Listed building grade 2*
8 Fore St
50°54’23.0″N 3°19’34.4″W (enter these in your smartphone navigator)
This pretty little town church was extensively renovated by the Victorians, and the outside shows this. It has a lot of Neo-Gothic touches, and looks wonderful in its flower-decked churchyard.
Inside is another matter, with various eras taking a bow.
The north arcade is early fourteenth century build from ancient Ham stone, and the southern one is fifteenth. Unusually there is an outer south aisle from the nineteenth century which copies the inner one.
The rood screen is a major star here, one of the earliest in Devon, probably before 1420. It is a wonder, still with its original colouring and stencilling, thick ribbed and deeply carved, and strong vaulting which used to support the rood loft.
The north chapel has a magnificence of carvings, both stone and wood. The altar has some very impressive late sixteenth renaissance style wood figures and foliage, probably brought from somewhere else and put together here.
The monuments of four generations of the Walrond family are just top-hole. All coloured, some in their original colouring, some more recent but still following the correct palette. The faces of the people are so very expressive, and the gorgeous caryatids on the tomb are just Devon to a T, farming lasses taking life by the horns.
Down the nave is the tower screen, which for my money is the best piece here, not least because it so unexpected. The sixteenth century figures are redolent of Polynesia and Asia, and show how far removed from us that era’s culture is.
The pulpit has a marvellous Flemish carving of the Ascension on it, again probably brought in and placed here at a later date.
The chancel is a grand Victorian creation in red, with a near psychedelic East window. Breathtaking.
- West tower & spire
- North & south aisles, outer south aisle
- North and south porches
- North and south chapels
- Vestry to north of chancel.
- North arcade and tower arch early C14
- North wall masonry and parts of the chancel early C14
- Chapels and south aisle arcade early C15
- Rood screen early C15.
- North aisle and nave roofs C18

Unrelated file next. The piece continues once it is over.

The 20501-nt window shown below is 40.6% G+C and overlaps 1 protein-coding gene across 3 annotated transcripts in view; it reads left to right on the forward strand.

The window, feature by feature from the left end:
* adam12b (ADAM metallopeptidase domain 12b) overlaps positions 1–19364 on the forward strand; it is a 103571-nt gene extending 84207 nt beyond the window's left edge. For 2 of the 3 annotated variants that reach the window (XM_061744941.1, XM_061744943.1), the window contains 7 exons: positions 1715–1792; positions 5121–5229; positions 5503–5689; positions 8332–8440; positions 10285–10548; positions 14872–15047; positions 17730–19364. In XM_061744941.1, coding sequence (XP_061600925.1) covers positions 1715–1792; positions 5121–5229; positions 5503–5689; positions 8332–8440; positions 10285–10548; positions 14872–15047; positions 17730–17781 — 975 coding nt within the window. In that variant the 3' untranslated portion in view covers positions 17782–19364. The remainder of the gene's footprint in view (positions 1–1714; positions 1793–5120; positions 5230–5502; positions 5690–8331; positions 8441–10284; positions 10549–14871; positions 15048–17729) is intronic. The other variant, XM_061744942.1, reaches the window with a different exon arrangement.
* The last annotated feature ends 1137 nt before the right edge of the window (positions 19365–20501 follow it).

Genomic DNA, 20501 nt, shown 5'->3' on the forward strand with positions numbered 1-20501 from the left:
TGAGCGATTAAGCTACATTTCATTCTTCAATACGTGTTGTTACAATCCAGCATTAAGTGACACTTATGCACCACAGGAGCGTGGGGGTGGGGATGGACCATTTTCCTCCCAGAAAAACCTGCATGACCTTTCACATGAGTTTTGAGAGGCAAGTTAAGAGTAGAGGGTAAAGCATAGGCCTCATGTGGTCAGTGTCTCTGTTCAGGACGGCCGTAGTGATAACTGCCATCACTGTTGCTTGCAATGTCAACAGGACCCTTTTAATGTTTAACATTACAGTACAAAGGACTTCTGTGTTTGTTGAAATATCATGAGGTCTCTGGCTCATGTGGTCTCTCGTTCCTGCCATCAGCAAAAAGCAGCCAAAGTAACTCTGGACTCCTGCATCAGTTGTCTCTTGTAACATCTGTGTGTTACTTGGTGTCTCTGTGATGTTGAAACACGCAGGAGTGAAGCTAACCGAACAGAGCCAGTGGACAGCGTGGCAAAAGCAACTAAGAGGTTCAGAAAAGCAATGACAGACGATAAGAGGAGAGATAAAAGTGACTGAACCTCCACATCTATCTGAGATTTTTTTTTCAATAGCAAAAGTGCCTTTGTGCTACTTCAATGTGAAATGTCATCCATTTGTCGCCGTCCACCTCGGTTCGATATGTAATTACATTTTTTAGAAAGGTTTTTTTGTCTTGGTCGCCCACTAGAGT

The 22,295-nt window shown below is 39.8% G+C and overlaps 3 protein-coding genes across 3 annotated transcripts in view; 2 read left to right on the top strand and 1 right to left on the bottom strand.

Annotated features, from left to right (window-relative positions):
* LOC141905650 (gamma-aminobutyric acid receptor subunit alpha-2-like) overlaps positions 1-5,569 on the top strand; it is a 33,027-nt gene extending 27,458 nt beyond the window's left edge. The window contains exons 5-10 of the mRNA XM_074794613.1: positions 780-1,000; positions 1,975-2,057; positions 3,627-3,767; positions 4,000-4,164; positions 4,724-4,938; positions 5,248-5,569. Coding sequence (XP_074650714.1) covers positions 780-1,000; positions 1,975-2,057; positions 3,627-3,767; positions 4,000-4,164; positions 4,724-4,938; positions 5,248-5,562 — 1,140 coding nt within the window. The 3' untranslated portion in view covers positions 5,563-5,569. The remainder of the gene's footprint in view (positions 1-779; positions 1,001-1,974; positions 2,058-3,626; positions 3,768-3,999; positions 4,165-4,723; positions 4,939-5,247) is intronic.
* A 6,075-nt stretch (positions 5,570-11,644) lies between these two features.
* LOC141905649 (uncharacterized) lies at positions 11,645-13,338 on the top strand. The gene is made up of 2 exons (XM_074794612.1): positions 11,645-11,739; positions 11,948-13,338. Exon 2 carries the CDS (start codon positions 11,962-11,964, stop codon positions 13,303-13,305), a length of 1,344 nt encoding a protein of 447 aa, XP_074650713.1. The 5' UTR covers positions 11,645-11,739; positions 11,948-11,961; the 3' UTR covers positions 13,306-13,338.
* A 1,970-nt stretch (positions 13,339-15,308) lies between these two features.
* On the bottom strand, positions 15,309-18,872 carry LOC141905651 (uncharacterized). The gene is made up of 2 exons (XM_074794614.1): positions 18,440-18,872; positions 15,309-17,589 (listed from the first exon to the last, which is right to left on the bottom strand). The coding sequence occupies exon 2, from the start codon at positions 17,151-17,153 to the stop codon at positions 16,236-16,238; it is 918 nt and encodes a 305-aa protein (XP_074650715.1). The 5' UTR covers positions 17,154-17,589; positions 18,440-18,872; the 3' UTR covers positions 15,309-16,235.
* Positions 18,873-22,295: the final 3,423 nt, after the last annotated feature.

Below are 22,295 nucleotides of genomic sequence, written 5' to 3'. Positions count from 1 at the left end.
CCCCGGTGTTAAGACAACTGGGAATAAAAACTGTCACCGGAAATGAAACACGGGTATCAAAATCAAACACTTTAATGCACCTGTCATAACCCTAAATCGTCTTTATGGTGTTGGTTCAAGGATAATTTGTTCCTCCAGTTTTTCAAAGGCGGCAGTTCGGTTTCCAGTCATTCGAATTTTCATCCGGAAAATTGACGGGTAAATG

- Chancel roof and furnishings 1843
- Outer south aisle 1846-7
- West tower and spire rebuilt, using some medieval material, 1849
- By John Hayward of Exeter
- Hayward also designed the magnificent Royal Albert Memorial Museum in Exeter
- Coursed rubble limestone
- Slate roof
- C13 arcade is of Ham Hill stone
- 3 stages
- Corner buttresses with set-offs
- 2-light pointed Decorated belfry windows
- Lancets to bellringing chamber
- West doorway with 2-centred arch and hoodmould
- Clock in recessed stone roundel
- Faces west
- Corbel table with (mainly 1840s) heads
- Corner pinnacles on broaches
- 2-light openings
- West window, 4-light C19 Perpendicular with transom
- North side of 5 bays
- Including battlemented porch with parvise approached by external stairs
- 3-light Perpendicular windows retain some medieval detail
- 3-light east window
- 4-light east chancel window
- 3-light windows of south aisle and the porch
- 4-light east and west aisle windows
- 4-bay arcades
- 3 bays of north arcade with double chamfered arches
- Circular piers
- Moulded capitals and bases
- Similar treatment of tower arch
- North aisle to chancel with wide arch, similar in detail to south aisle arcade
- South arcade wavy moulding to arches and piers
- Shafts at principal points,
- Separate capitals.
- Outer aisle arcade a copy of the C15 one
- North aisle and nave roofs ceiled with moulded plaster cornice
- Ceiled wagon roof to chancel with ceilure over sanctuary
- Plaster ribs
- South aisle roof panelled, and looks late C19
- Outer aisle, unceiled wagon roof
- Although this may incorporate some medieval fragments it is almost entirely Hayward’s work
- The dimensions preclude the possibility of its having been moved from another part of the church (as is generally believed to be the case)
- Main screen 17 bays
- It is fully discussed by Bond and Camm
- Probably pre-dates the screen at Halberton (1420) albeit only slightly
- Complete with coving, cornice and brattishing
- The extension across the outer south aisle is a remarkable piece of high-class craftmanship of the mid C19
- The 3 north bays are of 1828
- C19 north parclose
- C16 panelling from elsewhere, reset in north-east chapel (Walrond Chapel)
- And as a tower screen
- Dated 1715
- An un-Devonian Wren-Gibbons style piece (as remarked upon by Pevsner)
- Polygonal stone font
- By Knight
- Reredos and stone altar table form an attractive ensemble
- Carved by Knight
- Sanctuary piscina
- East window of 1849
- Seating arrangements completely re-ordered,
- Altar brought forward
- Seating arranged in a half circle around it
- North chancel chapel
- Tomb chest of 1663
- Portrait medallions set between pilasters with caryatids
- All a little Baroque in feel
- Now placed on and above the chest, 2 half-length busts, and an effigy of a man.
- Early C19 mural monuments in sanctuary.
- Pair of mural monuments either side of the north door
- Each with a swathed urn,
- Both erected in 1810
- Conceived as a matching pair, commemorating various individuals
Externally a striking church, with a very un-Devonian west steeple; the impact it makes is almost entirely the result of Hayward’s extensive restoration, extension, and large scale rebuilding of 1846-9.
The early C14 arcade is a comparative rarity in the county.
The rood screen is famous – the longest in Devon, but part of it is C19 – and a good example of early C15 work, ie. before the bulk of Devon screens were produced.
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